In any trilogy, I’ve found that regardless of whether the first part and the third part are spectacular, the middle has to hold up its part of the bargain. Kind of
like a soufflé now that I think about it. Even if the outside of the soufflé is perfect and the slightest thing goes wrong, the middle falls and some people think of it as “ruined.” (Anyone who knows me knows I hardly ever miss a chance at good food, so I’d probably enjoy the soufflé regardless of whether the middle fell or not. Just more for me!)
When I reviewed The Gift – Curse of the Golden Spear: Part 1 in June, I knew author Jonathan McAnulty and Rite Publishing were on to something big. The Gift starts with a merchant’s request for aid delivering a gift to the Daimyo, Lord Hachiwara of Tsue-jo of the island nation of Kaidan. The Daimyo’s nation is a land of horror and mystery strongly influenced by Japanese myths and legends, with a dark secret shrouded by the thick clouds that surround Kaidan lands.
Now, in the case of movie trilogies sometimes you can start weak and end strong. The Evil Dead trilogy started with a film that wanted to be scary (weak), had a film in the middle that was awesome (strong), and ended in a war with the Deadites (epic). Most movie trilogies typically go the other way, starting strong, following up with a good (but weaker) second act, and then losing focus in the conclusion. So I was curious to see if the Curse of the Golden Spear could hold the center with a strong second act…
By the end of The Gift, you have a better understanding of many different aspects of life in Kaidan. It’s class warfare during and even after death, which adds a completely different angle on the afterlife. And when you’re talking about Japanese spirits – the yokai/yurei – it adds yet another dimension. When there’s a great chance you’re going to be reincarnated and and an even better chance that you’ll be reincarnated as an evil or insane crazy demon (yurei or tamashinaki), that tends to motivate you to live a bit longer.
So for the first part of a trilogy, the series opens strong. By the end of the first chapter the PCs are just about ready to help their employer, the merchant Marl Tyro bringing a gift to Lord Hachiwara. All is good, right?
[Insert evil laughter here.] Of course not! Where’s the fun in that?
If the first part sucked the PCs into the Kaidan world, the second part is meant to show just how deep in trouble they actually are. Dim Spirit – Curse of the Golden Spear: Part 2 opens with the party delivering the gift and ends with them alone and on the run. Don’t you just love it when something so simple like delivering a package goes so far awry? Here we have the middle of of the trilogy that holds up it’s part of the bargain – not only should it grab your players and shake them like rag dolls, but it’s the setup for an epic conclusion.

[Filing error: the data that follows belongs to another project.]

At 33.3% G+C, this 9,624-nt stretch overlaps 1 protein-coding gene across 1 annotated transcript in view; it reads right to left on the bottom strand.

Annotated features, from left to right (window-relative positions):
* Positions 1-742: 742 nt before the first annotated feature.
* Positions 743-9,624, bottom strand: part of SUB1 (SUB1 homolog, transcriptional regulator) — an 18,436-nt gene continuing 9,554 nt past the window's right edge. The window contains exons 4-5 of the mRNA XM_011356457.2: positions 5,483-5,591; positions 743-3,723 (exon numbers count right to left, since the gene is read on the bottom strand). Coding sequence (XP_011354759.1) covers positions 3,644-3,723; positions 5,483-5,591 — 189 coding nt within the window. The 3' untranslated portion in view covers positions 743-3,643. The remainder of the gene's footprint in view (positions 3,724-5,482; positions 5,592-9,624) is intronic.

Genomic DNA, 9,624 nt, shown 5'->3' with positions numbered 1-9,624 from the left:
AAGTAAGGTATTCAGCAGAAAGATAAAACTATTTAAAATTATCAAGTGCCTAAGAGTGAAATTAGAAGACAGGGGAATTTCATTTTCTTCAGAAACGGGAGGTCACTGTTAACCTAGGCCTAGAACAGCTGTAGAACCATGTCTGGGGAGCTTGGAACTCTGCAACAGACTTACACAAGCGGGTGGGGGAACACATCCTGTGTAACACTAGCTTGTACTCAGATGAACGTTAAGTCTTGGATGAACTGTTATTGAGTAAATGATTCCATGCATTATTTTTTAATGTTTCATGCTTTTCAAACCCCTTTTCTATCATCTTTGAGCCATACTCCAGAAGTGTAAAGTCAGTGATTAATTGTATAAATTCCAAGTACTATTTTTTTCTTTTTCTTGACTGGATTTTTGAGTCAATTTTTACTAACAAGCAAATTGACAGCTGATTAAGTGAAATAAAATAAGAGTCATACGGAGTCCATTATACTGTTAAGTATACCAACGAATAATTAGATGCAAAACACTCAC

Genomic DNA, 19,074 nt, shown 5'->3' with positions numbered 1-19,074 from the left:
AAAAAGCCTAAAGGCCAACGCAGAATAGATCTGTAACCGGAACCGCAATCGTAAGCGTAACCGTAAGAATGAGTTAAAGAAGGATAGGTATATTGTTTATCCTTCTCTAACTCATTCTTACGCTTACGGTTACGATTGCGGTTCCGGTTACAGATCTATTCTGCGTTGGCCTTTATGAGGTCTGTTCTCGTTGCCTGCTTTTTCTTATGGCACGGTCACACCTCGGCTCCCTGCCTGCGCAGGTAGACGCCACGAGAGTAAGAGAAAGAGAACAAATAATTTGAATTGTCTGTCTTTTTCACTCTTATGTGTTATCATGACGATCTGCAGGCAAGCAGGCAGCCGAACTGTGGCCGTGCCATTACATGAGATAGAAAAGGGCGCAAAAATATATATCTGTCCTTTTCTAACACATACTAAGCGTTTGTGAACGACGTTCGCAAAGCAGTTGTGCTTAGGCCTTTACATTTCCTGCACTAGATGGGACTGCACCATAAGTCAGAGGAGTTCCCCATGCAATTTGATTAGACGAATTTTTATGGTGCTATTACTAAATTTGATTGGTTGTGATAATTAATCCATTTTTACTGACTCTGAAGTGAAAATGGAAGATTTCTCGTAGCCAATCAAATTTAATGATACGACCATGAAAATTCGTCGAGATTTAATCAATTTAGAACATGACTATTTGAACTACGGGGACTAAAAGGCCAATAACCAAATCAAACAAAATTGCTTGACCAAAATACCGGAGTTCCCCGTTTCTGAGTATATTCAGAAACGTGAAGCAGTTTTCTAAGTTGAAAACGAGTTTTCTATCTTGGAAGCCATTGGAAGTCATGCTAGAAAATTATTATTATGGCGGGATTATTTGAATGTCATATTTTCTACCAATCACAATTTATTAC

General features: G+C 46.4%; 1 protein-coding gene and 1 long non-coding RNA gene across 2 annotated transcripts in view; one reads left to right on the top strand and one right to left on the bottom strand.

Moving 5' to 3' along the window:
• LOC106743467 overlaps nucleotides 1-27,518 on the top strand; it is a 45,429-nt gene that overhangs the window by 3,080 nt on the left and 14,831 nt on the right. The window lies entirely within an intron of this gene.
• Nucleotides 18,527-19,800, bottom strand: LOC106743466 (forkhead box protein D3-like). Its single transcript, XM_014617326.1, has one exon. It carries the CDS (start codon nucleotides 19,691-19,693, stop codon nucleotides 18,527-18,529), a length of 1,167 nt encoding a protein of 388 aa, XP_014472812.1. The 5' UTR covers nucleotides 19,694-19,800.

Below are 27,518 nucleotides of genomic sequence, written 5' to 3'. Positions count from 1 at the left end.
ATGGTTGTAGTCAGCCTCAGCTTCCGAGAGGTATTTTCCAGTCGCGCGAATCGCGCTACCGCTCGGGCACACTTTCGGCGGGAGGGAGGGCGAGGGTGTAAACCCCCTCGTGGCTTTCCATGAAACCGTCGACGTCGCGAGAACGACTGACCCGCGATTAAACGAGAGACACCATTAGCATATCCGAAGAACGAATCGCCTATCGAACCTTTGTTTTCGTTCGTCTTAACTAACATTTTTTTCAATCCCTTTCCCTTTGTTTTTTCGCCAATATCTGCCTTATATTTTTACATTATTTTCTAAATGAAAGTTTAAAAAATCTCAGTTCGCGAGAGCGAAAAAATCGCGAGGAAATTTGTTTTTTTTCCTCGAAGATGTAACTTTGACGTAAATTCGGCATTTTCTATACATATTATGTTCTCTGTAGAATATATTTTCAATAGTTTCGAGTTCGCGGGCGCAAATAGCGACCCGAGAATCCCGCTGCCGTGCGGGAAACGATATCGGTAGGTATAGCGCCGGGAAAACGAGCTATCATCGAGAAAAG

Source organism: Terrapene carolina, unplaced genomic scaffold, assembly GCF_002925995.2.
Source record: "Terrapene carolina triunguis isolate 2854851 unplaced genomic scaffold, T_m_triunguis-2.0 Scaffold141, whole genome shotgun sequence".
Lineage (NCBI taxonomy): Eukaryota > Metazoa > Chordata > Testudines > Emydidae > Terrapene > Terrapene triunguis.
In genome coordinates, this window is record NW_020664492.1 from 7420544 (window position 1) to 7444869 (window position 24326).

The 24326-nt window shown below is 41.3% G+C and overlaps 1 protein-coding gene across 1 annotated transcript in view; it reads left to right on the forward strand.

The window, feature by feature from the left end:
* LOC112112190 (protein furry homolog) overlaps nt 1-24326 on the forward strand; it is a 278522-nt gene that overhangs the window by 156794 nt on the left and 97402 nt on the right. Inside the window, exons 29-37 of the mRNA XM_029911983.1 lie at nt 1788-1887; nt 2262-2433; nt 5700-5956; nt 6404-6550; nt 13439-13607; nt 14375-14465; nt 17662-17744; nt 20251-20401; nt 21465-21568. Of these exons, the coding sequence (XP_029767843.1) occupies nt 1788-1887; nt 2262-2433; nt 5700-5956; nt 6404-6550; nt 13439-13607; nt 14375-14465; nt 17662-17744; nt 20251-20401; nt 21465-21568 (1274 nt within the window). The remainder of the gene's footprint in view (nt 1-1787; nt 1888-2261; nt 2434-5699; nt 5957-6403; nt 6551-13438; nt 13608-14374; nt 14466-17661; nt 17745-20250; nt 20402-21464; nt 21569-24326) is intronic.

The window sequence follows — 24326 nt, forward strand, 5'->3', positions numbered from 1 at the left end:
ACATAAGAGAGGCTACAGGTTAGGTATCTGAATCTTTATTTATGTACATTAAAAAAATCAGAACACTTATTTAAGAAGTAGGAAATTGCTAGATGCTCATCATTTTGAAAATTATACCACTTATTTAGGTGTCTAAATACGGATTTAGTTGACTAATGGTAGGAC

What’s beautiful about this series is how subtly it’s constructed. Each chunk starts gently and should get under the PC‘s skins. Kaidan is filled with people who have been suffering for years under the corrupt rule of Lord Hachiwara. And the fact that even the dead aren’t able to rest drives that point home. Sure there are good people left fighting the good fight, but after generations how do you continue with no hope in sight? This is psychological horror working away at the PCs the longer they’re in Kaidan, with some good old-fashioned monsters thrown in for good measure.
The fun part for me is how open this whole series has been. Sure, there are some key events that will occur to drive the plot forward. But the PCs are free to go wherever they want and explore Kaidan’s many secrets. Dim Spirit continues that trend amazingly well, from the opening scene to the final battle with Hachiwara’s Death Squad and the corrupt Oni tainting the water for the village of Kitsumura.
So though there’s a bit of railroading, it’s not a bad thing in this case. I think it keeps things moving forward gently (if “gently” means by repeated attacks by roving bands of guards seeking to capture or kill the PCs) while still allowing enough flexibility for the party to explore various side treks and subplots.
If the party is dead set on plowing straight ahead, they’ll miss much of what’s going on around the main plot. So hopefully they take the time to help the villagers and the blighted lovers Minako and Akihiko now separated in death… They really should stop to smell the corruption dead things roses!
Just like with The Gift, I found Dim Spirit a well-written adventure that would be fun to GM and play. So if you’re in the mood for something different for the Pathfinder RPG, I heartily recommend checking out the Curse of the Golden Spear series from Jonathan McAnulty and Rite Publishing. And I’m looking forward to checking out the third part – Dark Path – to see how the trilogy concludes!
- Book Review: The Gift: Curse of the Golden Spear Part 1 by Jonathan McAnulty and Rite Publishing (gameknightreviews.com)
- Kaidan – The Curse of the Golden Spear II from G*M*S Magazine (gmsmagazine.com)
- Rite Publishing releases The Gift from G*M*S Magazine (gmsmagazine.com)
- [Review] The Gift: Part 1 – Curse of the Golden Spear (tenletter.wordpress.com)
- Curse of the Golden Spear 1 – The Gift from G*M*S Magazine (gmsmagazine.com)
- What about The Gift: Curse of the Golden Spear Part 1? A review… from Stargazer’s World (stargazersworld.com)